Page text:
Background and Aims: Lapse risk when trying to stop or reduce harmful substance use is idiosyncratic, dynamic and multi-factorial. Just-in-time adaptive interventions (JITAIs) aim to deliver tailored support at moments of need or opportunity. We aimed to synthesize evidence on decision points, tailoring variables, intervention options, decision rules, study designs, user engagement and effectiveness of technology-mediated JITAIs for reducing harmful substance use.
Methods: Systematic review of empirical studies of any design with a narrative synthesis. We searched Ovid MEDLINE, Embase, PsycINFO, Web of Science, the ACM Digital Library, the IEEE Digital Library, ClinicalTrials.gov, the ISRCTN register and dblp using terms related to substance use/mHealth/JITAIs. Outcomes were user engagement and intervention effectiveness. Study quality was assessed with the mHealth Evidence Reporting and Assessment checklist.
Findings: We included 17 reports of 14 unique studies, including two randomized controlled trials. JITAIs targeted alcohol (S = 7, n = 120 520), tobacco (S = 4, n = 187), cannabis (S = 2, n = 97) and a combination of alcohol and illicit substance use (S = 1, n = 63), and primarily relied on active measurement and static (i.e. time-invariant) decision rules to deliver support tailored to micro-scale changes in mood or urges. Two studies used data from prior participants and four drew upon theory to devise decision rules. Engagement with available JITAIs was moderate-to-high and evidence of effectiveness was mixed. Due to substantial heterogeneity in study designs and outcome variables assessed, no meta-analysis was performed. Many studies reported insufficient detail on JITAI infrastructure, content, development costs and data security.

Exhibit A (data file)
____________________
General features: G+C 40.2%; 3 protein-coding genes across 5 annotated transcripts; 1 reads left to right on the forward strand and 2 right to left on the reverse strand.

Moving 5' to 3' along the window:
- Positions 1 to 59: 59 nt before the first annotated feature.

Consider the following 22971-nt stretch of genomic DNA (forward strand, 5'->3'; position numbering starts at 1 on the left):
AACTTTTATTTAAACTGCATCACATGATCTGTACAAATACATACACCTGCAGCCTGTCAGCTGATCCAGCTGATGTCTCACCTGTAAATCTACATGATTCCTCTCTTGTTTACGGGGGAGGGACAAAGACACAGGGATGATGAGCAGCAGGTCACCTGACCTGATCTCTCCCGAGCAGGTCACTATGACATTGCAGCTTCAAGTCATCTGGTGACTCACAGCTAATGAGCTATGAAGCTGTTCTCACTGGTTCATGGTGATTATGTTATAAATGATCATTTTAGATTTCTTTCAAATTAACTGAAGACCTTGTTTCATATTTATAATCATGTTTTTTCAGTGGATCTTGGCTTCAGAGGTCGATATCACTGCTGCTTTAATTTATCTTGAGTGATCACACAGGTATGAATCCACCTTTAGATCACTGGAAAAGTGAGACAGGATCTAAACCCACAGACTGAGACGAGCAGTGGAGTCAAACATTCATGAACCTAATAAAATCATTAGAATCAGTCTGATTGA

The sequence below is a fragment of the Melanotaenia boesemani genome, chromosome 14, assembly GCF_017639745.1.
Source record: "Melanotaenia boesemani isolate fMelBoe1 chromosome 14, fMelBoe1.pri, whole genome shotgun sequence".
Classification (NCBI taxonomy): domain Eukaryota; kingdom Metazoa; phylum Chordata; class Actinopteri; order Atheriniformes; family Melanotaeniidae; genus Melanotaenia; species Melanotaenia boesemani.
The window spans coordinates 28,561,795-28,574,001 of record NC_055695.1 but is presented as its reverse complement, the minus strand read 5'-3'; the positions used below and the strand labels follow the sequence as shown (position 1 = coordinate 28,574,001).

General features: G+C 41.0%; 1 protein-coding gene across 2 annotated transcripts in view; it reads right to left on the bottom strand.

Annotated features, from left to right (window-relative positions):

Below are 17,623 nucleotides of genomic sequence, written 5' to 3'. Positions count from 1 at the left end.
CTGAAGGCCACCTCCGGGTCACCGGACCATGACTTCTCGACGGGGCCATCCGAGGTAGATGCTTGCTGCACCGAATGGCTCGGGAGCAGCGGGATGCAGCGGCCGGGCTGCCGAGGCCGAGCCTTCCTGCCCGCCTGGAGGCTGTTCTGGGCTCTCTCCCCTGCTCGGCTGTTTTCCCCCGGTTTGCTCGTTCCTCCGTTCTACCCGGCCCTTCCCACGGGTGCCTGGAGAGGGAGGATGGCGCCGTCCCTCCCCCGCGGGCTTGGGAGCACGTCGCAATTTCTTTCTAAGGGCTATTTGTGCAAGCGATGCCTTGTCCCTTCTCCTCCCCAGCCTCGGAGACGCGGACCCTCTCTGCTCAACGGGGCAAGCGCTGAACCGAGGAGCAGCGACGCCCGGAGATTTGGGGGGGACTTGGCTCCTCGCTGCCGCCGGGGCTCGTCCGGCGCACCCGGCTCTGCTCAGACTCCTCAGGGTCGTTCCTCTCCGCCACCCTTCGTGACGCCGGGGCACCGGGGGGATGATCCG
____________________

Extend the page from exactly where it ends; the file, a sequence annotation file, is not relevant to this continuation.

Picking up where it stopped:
Conclusions: Current implementations of just-in-time adaptive interventions (JITAIs) for reducing harmful substance use rely on active measurement and static decision rules to deliver support tailored to micro-scale changes in mood or urges. Studies on JITAI effectiveness are lacking.
- just-in-time adaptive intervention
- substance use
- systematic review